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Food Wars: Denmark’s War on Marmite

By Binoy Kampmark - posted Wednesday, 8 June 2011


Wars have always been fought over food, that persistent necessity in life. François Rabelais, in his 16th century classic The Life of Gargantua and of Pantagruel (La vie de Gargantua et de Pantagruel), attributes the outbreak of one conflict to a disagreement over prices between the cake-bears of Lerné and initially courteous shepherds. The latter were duly insulted as being, amongst many other things, ‘Bog-trotters’ and ‘Dung-drovers’. The modern battleground for foodstuffs might be more sophisticated but the standard ground of disagreement remain. Food-fare can become a matter of conflict be it through bans, tariff impositions, or inflicted shortages. 

A notable feature of modern food wars arises in the regulatory regime of such collective bodies as the E.U. Be it through hygiene controls, hormone restrictions, or added vitamins, the food regime erected by Europe’s collective bureaucracy is strict, uncompromising, and often ill thought through.

Denmark, at times militant practitioner of such regulations, took action in late May to ban (to pedants, refuse authorising) various products authorities have deemed fortified in added vitamins or minerals. One of them is Marmite, the United Kingdom’s yeast, beer-derived product that can only be described as an acquired taste, however ‘nutritious’ it might be.

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Defenders of the marmite-eating creed (they have been around since 1902) have assumed something of a culinary freemasonry. One line is the patriotic one. The Danes, in their ignorance, don’t like this wonder spread. The Brits bombed Copenhagen during the Napoleonic Wars, and this food reaction is their small revenge.

Yorkshire-born graphic designer Lyndsay Jensen, a resident of Copenhagen, was livid on hearing the news. “They don’t like it because it’s foreign. But if they want to take Marmite off me, they’ll have to wrench it from my cold dead hands.” It is a comfort to see that Jensen’s graphic designing Marmite grasping hands are dead to begin with.

Others see the particularly foul substance as a food of the people, a kind of simulated austerity package for those in need of nutrients. (Fancy a nostalgic re-run of Britain in the 1950s, anyone?) Tom Clark in The Guardian was baffled that there could be any fuss about the seemingly inoffensive substance at all.  Besides it “instils the virtues of thrift”. And, it should be loved by the green and friendly – it is, after all “vegetarian”.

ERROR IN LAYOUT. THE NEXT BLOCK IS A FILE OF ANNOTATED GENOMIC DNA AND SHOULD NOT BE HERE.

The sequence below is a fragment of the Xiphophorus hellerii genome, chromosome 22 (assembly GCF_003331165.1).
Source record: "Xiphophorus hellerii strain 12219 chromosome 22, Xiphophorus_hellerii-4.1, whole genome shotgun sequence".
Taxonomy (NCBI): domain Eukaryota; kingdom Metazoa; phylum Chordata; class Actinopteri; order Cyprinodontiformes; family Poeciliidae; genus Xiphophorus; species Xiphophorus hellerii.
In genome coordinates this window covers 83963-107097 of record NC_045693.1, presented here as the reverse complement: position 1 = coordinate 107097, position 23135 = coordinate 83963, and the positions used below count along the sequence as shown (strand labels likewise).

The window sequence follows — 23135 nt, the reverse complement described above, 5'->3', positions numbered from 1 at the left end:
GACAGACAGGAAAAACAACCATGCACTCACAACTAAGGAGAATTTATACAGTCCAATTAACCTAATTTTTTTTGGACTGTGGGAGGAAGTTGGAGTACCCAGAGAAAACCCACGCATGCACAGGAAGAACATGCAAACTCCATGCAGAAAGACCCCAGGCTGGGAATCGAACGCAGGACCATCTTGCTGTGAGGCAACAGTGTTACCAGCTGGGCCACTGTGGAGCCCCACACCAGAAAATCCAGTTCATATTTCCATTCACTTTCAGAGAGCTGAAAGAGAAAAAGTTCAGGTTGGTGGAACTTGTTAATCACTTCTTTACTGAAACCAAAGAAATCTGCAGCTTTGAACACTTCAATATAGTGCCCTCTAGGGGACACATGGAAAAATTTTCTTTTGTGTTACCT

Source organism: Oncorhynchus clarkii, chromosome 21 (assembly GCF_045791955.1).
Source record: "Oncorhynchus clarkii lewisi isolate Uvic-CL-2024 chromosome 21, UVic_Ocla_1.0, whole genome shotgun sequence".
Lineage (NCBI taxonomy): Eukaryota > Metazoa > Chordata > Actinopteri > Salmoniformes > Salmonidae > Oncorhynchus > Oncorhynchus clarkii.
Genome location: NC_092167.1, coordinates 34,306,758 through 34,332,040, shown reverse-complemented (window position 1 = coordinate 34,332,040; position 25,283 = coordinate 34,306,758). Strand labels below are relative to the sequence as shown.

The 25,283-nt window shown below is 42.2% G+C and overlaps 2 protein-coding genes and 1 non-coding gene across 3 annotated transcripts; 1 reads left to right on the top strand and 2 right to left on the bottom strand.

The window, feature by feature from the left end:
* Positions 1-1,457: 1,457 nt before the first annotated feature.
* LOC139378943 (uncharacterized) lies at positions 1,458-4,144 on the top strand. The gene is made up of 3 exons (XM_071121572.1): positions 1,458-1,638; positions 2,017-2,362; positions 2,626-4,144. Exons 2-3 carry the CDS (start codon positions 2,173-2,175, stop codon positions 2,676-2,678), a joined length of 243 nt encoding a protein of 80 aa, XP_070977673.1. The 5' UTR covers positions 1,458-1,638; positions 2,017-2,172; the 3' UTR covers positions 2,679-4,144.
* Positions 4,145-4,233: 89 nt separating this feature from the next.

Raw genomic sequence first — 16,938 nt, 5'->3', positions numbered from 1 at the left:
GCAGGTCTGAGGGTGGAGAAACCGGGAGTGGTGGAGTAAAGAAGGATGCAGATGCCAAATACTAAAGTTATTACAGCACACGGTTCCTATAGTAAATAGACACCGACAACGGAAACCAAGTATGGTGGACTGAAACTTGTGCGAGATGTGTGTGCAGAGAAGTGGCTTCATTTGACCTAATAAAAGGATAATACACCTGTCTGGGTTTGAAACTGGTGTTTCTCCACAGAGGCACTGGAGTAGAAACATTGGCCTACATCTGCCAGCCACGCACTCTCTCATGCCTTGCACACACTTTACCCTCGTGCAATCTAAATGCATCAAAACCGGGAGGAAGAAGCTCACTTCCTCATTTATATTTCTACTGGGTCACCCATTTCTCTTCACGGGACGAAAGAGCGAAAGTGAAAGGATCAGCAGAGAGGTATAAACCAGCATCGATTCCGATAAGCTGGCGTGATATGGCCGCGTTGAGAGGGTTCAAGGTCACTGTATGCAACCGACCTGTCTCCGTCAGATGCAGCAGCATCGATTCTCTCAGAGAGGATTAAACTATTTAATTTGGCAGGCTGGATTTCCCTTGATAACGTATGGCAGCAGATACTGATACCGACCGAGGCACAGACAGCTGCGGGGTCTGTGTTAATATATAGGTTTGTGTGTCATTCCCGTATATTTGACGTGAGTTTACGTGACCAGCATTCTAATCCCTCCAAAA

Nutritionists such as Melanie Brown have carried the can for the Marmite fraternity. “Marmite plays such a useful part in many people’s diet, and in my practice it’s incredibly useful for older people…who are short of vitamin B12”. Brown, after having cited the elderly as notable beneficiaries, also added pregnant mothers to the list of potential munchers who might benefit. “It’s full of folic acid, and there’s lots of evidence that many women, young women of child-bearing age are deficient in folic acid.”

Another more difficult line to combat is the ethics behind the ban. What, for instance, about cigarettes? Evidently, the right to pollute bodies and environments remains a god given right, even if eating Marmite isn’t in the registry of divine dispensations. And what about its own companies and what they are allowed to manufacture or export? Danish companies, for instance, can produce chemicals that are used in lethal injection for death row inmates. Bureaucracy is rarely rational.

Abigails, a shop in Copenhagen specialising in marketing British products, has commenced a campaign on saving Marmite from the inconsiderate Danish regulator. The proprietors claim that not a day goes by without a customer querying after the sticky, dark substance. Liberal Democrat MEP Liz Lynne has also joined the campaign. “Marmite lovers should be able to enjoy their favourite spread wherever they are in the EU.”

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The other notable casualty in Denmark’s food campaign is Marmite’s wicked twin, Vegemite. And wicked it is, with several concerns voiced in the past over, amongst other things, its high salt content at the hands of a population with a rapidly expanding waistline. Officials at Kraft Australia got emotional at the move. Surely, the Princess of Denmark would want a symbol of their generosity in the form of a special package? She is, after all, a native of Australia. 

Will this culinary farce, which also includes such products as Ovaltine and Horlicks, continue? Italy is set to take the more restrictive food road, followed by other countries on the continent. The betting odds on this vary. But surely people have far more serious matters to worry about. Take those killer cucumbers, just exonerated by German officials as the cause of 22 deaths in favour of unsuspecting sprouts. Every one needs, it seems, a good food war from time to time to keep the fires at home burning.

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About the Author

Binoy Kampmark was a Commonwealth Scholar at Selwyn College, Cambridge. He currently lectures at RMIT University, Melbourne and blogs at Oz Moses.

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